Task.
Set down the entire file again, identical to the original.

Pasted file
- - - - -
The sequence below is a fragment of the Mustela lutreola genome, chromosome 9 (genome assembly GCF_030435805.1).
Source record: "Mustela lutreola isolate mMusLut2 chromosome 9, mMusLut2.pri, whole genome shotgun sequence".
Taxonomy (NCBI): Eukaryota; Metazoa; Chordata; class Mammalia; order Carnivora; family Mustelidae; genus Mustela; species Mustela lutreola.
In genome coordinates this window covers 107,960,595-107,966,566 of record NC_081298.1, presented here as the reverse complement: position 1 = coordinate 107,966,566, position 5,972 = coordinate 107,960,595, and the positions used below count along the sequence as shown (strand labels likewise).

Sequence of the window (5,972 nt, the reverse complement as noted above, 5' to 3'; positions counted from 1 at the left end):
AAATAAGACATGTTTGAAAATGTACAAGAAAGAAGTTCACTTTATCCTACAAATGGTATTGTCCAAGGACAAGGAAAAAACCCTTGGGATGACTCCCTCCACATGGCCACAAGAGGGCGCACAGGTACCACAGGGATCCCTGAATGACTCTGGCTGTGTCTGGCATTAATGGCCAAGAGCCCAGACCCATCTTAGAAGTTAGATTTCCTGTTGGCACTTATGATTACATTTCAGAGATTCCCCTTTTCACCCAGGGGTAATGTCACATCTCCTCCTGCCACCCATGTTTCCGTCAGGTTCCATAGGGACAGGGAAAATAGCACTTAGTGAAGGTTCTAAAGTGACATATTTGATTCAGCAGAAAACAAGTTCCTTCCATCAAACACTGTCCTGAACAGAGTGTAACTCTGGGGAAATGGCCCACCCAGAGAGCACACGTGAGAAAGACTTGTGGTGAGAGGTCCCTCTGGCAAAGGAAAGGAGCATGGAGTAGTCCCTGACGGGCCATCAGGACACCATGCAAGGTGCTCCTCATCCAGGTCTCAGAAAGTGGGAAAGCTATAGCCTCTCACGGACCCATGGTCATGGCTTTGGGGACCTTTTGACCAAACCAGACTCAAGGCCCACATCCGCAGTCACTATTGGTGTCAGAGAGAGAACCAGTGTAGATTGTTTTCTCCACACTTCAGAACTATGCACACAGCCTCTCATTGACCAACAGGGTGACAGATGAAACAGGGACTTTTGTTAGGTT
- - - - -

The sequence below is a fragment of the Mustela lutreola genome, chromosome 9 (genome assembly GCF_030435805.1).
Source record: "Mustela lutreola isolate mMusLut2 chromosome 9, mMusLut2.pri, whole genome shotgun sequence".
Taxonomy (NCBI): Eukaryota; Metazoa; Chordata; class Mammalia; order Carnivora; family Mustelidae; genus Mustela; species Mustela lutreola.
In genome coordinates this window covers 107,960,595-107,966,566 of record NC_081298.1, presented here as the reverse complement: position 1 = coordinate 107,966,566, position 5,972 = coordinate 107,960,595, and the positions used below count along the sequence as shown (strand labels likewise).

Sequence of the window (5,972 nt, the reverse complement as noted above, 5' to 3'; positions counted from 1 at the left end):
AAATAAGACATGTTTGAAAATGTACAAGAAAGAAGTTCACTTTATCCTACAAATGGTATTGTCCAAGGACAAGGAAAAAACCCTTGGGATGACTCCCTCCACATGGCCACAAGAGGGCGCACAGGTACCACAGGGATCCCTGAATGACTCTGGCTGTGTCTGGCATTAATGGCCAAGAGCCCAGACCCATCTTAGAAGTTAGATTTCCTGTTGGCACTTATGATTACATTTCAGAGATTCCCCTTTTCACCCAGGGGTAATGTCACATCTCCTCCTGCCACCCATGTTTCCGTCAGGTTCCATAGGGACAGGGAAAATAGCACTTAGTGAAGGTTCTAAAGTGACATATTTGATTCAGCAGAAAACAAGTTCCTTCCATCAAACACTGTCCTGAACAGAGTGTAACTCTGGGGAAATGGCCCACCCAGAGAGCACACGTGAGAAAGACTTGTGGTGAGAGGTCCCTCTGGCAAAGGAAAGGAGCATGGAGTAGTCCCTGACGGGCCATCAGGACACCATGCAAGGTGCTCCTCATCCAGGTCTCAGAAAGTGGGAAAGCTATAGCCTCTCACGGACCCATGGTCATGGCTTTGGGGACCTTTTGACCAAACCAGACTCAAGGCCCACATCCGCAGTCACTATTGGTGTCAGAGAGAGAACCAGTGTAGATTGTTTTCTCCACACTTCAGAACTATGCACACAGCCTCTCATTGACCAACAGGGTGACAGATGAAACAGGGACTTTTGTTAGGTT